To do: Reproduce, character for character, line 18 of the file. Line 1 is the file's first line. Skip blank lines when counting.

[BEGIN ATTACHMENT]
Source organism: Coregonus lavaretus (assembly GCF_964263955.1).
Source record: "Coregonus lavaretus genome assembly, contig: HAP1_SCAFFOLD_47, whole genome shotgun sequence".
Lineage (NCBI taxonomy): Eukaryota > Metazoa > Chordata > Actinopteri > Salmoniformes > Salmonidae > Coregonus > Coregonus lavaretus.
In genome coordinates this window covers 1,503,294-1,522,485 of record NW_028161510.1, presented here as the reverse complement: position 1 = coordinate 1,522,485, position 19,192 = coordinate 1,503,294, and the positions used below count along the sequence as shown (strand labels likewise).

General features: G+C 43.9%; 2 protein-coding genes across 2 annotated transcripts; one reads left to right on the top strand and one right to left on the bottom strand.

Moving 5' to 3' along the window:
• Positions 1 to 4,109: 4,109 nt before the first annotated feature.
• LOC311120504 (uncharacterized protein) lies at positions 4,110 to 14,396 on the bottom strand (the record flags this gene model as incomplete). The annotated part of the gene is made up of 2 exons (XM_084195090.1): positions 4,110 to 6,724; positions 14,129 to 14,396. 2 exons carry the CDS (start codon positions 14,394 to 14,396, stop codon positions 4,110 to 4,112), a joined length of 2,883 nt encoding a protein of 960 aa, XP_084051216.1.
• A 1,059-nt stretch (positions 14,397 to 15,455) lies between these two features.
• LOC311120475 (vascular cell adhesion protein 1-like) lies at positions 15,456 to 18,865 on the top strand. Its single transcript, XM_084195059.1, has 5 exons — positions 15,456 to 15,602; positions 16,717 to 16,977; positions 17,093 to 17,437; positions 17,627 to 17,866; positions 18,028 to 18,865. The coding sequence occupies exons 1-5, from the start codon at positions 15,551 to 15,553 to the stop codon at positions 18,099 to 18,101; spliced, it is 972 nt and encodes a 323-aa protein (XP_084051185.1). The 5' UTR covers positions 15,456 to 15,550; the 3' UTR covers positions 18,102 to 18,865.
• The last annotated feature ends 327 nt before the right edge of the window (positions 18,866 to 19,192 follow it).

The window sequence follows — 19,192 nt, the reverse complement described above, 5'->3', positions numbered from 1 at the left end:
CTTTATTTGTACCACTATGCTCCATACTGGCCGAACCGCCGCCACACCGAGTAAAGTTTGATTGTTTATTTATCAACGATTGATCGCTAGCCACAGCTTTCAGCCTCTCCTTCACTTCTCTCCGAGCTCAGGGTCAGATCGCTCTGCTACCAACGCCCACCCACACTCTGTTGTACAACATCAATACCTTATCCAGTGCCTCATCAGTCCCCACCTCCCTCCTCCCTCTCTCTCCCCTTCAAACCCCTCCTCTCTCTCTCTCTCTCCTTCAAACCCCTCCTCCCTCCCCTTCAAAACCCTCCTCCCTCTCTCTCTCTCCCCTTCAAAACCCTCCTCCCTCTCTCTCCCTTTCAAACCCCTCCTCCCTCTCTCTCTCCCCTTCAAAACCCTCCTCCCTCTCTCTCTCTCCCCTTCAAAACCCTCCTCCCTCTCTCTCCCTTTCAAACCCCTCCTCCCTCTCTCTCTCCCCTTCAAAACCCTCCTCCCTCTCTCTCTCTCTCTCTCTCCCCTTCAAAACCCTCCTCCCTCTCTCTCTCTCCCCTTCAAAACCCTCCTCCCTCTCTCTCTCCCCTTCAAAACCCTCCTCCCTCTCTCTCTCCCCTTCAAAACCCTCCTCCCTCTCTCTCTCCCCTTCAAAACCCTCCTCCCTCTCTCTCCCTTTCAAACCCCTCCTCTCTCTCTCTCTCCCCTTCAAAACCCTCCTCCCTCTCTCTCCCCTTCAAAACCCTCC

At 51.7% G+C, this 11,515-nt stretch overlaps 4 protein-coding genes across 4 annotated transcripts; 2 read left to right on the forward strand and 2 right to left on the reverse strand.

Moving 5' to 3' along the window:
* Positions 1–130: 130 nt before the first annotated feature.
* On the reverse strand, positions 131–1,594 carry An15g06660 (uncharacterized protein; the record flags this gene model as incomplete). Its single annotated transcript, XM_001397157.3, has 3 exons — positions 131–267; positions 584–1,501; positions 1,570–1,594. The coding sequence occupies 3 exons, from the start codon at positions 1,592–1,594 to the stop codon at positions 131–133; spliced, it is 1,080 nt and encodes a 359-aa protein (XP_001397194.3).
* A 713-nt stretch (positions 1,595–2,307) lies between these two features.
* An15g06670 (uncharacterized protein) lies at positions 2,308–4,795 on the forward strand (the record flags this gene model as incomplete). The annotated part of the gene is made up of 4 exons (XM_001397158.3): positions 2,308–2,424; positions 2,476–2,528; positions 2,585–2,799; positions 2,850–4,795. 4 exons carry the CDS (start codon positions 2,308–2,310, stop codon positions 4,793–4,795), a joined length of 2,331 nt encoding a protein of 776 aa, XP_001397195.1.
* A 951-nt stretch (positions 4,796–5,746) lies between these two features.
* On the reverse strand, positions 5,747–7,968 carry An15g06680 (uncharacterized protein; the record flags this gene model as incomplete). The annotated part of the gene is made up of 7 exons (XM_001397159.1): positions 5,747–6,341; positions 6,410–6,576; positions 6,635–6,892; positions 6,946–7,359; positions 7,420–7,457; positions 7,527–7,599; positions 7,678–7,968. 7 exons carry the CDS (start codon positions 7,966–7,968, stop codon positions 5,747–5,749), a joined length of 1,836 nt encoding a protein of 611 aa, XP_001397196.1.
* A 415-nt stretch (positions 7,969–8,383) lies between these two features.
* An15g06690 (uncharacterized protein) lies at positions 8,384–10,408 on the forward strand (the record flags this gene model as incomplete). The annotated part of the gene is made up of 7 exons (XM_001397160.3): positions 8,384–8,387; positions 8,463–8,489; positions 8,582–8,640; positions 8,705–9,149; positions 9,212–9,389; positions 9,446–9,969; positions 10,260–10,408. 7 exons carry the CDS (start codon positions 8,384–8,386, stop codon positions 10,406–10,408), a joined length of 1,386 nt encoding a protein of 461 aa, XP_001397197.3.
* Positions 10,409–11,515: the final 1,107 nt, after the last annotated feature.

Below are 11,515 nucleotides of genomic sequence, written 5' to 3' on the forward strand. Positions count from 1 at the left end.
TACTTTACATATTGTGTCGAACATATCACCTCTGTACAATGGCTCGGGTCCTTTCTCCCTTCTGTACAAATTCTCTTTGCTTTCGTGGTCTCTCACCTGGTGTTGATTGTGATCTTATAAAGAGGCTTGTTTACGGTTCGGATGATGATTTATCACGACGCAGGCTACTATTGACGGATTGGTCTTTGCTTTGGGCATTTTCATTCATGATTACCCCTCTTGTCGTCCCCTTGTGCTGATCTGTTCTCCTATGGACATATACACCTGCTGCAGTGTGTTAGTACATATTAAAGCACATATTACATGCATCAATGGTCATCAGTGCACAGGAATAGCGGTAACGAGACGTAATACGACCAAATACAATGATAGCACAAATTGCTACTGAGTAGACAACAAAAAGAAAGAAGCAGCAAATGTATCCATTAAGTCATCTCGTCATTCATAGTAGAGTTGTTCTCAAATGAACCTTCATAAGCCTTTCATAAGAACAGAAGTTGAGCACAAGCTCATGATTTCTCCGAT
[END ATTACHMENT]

* A 713-nt stretch (positions 1,595–2,307) lies between these two features.